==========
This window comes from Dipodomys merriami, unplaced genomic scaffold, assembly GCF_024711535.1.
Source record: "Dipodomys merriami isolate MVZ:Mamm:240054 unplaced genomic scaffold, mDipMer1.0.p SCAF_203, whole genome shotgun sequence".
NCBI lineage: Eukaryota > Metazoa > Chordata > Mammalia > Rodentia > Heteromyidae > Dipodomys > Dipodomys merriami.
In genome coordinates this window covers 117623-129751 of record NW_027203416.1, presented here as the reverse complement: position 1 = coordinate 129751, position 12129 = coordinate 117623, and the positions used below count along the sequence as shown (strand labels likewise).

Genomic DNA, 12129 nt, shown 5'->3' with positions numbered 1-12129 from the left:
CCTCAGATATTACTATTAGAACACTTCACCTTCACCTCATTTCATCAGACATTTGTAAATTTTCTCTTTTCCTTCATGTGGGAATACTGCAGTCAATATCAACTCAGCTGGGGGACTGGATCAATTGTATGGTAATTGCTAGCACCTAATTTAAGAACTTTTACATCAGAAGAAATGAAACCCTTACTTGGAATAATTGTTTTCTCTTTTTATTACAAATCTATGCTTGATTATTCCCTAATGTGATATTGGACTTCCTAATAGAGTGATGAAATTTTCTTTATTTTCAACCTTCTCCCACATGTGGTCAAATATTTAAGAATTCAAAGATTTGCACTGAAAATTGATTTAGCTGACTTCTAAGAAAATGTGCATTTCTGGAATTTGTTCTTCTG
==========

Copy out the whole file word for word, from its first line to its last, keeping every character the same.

This window comes from Dipodomys merriami, unplaced genomic scaffold, assembly GCF_024711535.1.
Source record: "Dipodomys merriami isolate MVZ:Mamm:240054 unplaced genomic scaffold, mDipMer1.0.p SCAF_203, whole genome shotgun sequence".
NCBI lineage: Eukaryota > Metazoa > Chordata > Mammalia > Rodentia > Heteromyidae > Dipodomys > Dipodomys merriami.
In genome coordinates this window covers 117623-129751 of record NW_027203416.1, presented here as the reverse complement: position 1 = coordinate 129751, position 12129 = coordinate 117623, and the positions used below count along the sequence as shown (strand labels likewise).

Genomic DNA, 12129 nt, shown 5'->3' with positions numbered 1-12129 from the left:
CCTCAGATATTACTATTAGAACACTTCACCTTCACCTCATTTCATCAGACATTTGTAAATTTTCTCTTTTCCTTCATGTGGGAATACTGCAGTCAATATCAACTCAGCTGGGGGACTGGATCAATTGTATGGTAATTGCTAGCACCTAATTTAAGAACTTTTACATCAGAAGAAATGAAACCCTTACTTGGAATAATTGTTTTCTCTTTTTATTACAAATCTATGCTTGATTATTCCCTAATGTGATATTGGACTTCCTAATAGAGTGATGAAATTTTCTTTATTTTCAACCTTCTCCCACATGTGGTCAAATATTTAAGAATTCAAAGATTTGCACTGAAAATTGATTTAGCTGACTTCTAAGAAAATGTGCATTTCTGGAATTTGTTCTTCTG